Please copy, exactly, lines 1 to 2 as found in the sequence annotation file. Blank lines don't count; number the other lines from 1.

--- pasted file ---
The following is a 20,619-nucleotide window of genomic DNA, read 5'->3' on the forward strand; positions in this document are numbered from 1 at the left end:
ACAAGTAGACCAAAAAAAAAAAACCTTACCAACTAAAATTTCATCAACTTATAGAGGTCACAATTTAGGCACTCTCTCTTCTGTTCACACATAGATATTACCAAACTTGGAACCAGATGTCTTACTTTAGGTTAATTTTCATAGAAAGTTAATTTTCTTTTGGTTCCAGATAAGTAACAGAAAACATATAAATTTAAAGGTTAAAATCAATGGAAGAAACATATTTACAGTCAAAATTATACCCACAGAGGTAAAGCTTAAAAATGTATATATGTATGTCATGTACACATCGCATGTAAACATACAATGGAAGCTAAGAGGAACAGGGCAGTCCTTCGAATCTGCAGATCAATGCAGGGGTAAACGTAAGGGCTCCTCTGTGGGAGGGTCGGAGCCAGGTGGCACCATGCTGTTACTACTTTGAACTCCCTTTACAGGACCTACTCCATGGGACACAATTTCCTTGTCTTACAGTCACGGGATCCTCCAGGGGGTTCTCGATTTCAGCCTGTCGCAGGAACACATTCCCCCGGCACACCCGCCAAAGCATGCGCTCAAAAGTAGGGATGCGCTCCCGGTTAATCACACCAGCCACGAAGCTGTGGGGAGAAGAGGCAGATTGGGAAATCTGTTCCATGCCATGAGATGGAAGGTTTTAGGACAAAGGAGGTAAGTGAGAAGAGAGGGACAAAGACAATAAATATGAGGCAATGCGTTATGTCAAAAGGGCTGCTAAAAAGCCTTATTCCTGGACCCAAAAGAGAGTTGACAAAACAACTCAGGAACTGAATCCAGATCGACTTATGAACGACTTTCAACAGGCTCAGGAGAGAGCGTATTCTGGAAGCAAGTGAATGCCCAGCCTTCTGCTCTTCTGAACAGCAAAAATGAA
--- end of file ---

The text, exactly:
The following is a 20,619-nucleotide window of genomic DNA, read 5'->3' on the forward strand; positions in this document are numbered from 1 at the left end:
ACAAGTAGACCAAAAAAAAAAAACCTTACCAACTAAAATTTCATCAACTTATAGAGGTCACAATTTAGGCACTCTCTCTTCTGTTCACACATAGATATTACCAAACTTGGAACCAGATGTCTTACTTTAGGTTAATTTTCATAGAAAGTTAATTTTCTTTTGGTTCCAGATAAGTAACAGAAAACATATAAATTTAAAGGTTAAAATCAATGGAAGAAACATATTTACAGTCAAAATTATACCCACAGAGGTAAAGCTTAAAAATGTATATATGTATGTCATGTACACATCGCATGTAAACATACAATGGAAGCTAAGAGGAACAGGGCAGTCCTTCGAATCTGCAGATCAATGCAGGGGTAAACGTAAGGGCTCCTCTGTGGGAGGGTCGGAGCCAGGTGGCACCATGCTGTTACTACTTTGAACTCCCTTTACAGGACCTACTCCATGGGACACAATTTCCTTGTCTTACAGTCACGGGATCCTCCAGGGGGTTCTCGATTTCAGCCTGTCGCAGGAACACATTCCCCCGGCACACCCGCCAAAGCATGCGCTCAAAAGTAGGGATGCGCTCCCGGTTAATCACACCAGCCACGAAGCTGTGGGGAGAAGAGGCAGATTGGGAAATCTGTTCCATGCCATGAGATGGAAGGTTTTAGGACAAAGGAGGTAAGTGAGAAGAGAGGGACAAAGACAATAAATATGAGGCAATGCGTTATGTCAAAAGGGCTGCTAAAAAGCCTTATTCCTGGACCCAAAAGAGAGTTGACAAAACAACTCAGGAACTGAATCCAGATCGACTTATGAACGACTTTCAACAGGCTCAGGAGAGAGCGTATTCTGGAAGCAAGTGAATGCCCAGCCTTCTGCTCTTCTGAACAGCAAAAATGAA